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Same Sex Harassment

When most people hear the words “sexual harassment” they think of situations involving a man and a woman, Clarence Thomas and Anita Hill often come to mind, but sexual harassment can involve harassment where both the aggressor and the victim are the same gender. The United States Supreme Court has recognized “same-sex harassment” since 1998, but many people are unaware of the broad-array of conduct that can fall under the ambit of “sexual harassment.”

Sexual harassment is unwelcome conduct of a sexual or gender-based nature. It can include unwelcome sexual advances, requests for sexual favors, and other verbal or physical harassment. Sexual harassment does not have to be based on sexual desire or attraction. It can also be based on comments or conduct having to do with a person’s gender. Sexual harassment violates Title VII of the Civil Rights Act of 1964, which applies to employers with 15 or more employees, including state and local governments. It also applies to employment agencies, labor organizations, and the federal government.

In 1998, the United States Supreme Court first recognized same-sex harassment in Oncale v. Sundowner Offshore Services. In that case, a man working on an eight-man oil rig claimed he was subjected to sexually humiliating actions against him by his co-workers including sexual assault, battery, touching, and threats of rape. No action was taken when he complained to his supervisors. The Supreme Court held that a man could be discriminated against by members of the same sex under Title VII.

The issue of sexual orientation is often intermingled with the subject of same-sex harassment. Currently, federal law does not protect an individual who is discriminated against or harassed because of his or her sexual orientation. Even so, an increasing number of local and state governments protect homosexuals from discrimination and harassment. Also, it can be difficult to differentiate between harassment based on gender and harassment based on sexual orientation, so a general ban on harassing behavior is advised.

What should employers do to protect themselves? First, employers should make sure to educate and train employees about current standards for sexual harassment, which include harassing behavior from and towards individuals of the same sex. Employers should completely prohibit inappropriate behavior, which may entail reviewing your employee handbook and making revisions, if necessary.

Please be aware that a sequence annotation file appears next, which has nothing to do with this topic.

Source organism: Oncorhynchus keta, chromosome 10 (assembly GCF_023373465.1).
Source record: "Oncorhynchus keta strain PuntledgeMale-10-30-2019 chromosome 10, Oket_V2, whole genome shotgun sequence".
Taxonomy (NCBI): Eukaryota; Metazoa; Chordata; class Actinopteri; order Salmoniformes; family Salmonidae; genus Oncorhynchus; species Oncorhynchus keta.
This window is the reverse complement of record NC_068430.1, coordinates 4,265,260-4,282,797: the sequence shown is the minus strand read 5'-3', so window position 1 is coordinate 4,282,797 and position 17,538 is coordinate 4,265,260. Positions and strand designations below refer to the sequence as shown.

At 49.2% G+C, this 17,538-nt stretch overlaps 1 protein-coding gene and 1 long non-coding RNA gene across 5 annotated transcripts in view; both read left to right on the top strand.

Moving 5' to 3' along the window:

Employers should also have established procedures to manage issues when they arise. This should include designating a specific department or position, such as a Human Resources Director, to handle complaints. In addition, employees should have a choice of people within that department to contact. In some cases, employers may want outside independent counsel to conduct the investigation, not only to ensure the investigation will be conducted with attention to the legally significant facts, but also so that the information obtained may be protected from disclosure by the attorney-client privilege and the work product doctrine. A third-party investigator may also be a good idea where the alleged harasser is a high-level executive, so that there is a reduced risk that the accuser will argue that the investigation was flawed or biased.

The designated officer (or third-party) should promptly, thoroughly, and discreetly investigate any allegations of sexual harassment. At the end of the inquiry, steps should be taken that are reasonably calculated to end the harassment. In remedying the situation, employers should be careful to avoid taking action that could be deemed to be retaliation by the person who complained about harassing behavior.

Some say that harder economic times foster an environment of increased sexual harassment. They speculate that harassment increases when those in power feel threatened, which sometimes leads to harassing behavior. Others speculate that thinner economic times lead to training programs on sexual harassment being cut from tight budgets. Whatever the reason is, employers have more reason than ever to address issues of sexual harassment with employees and supervisors so these types of behaviors do not create problems in the workplace.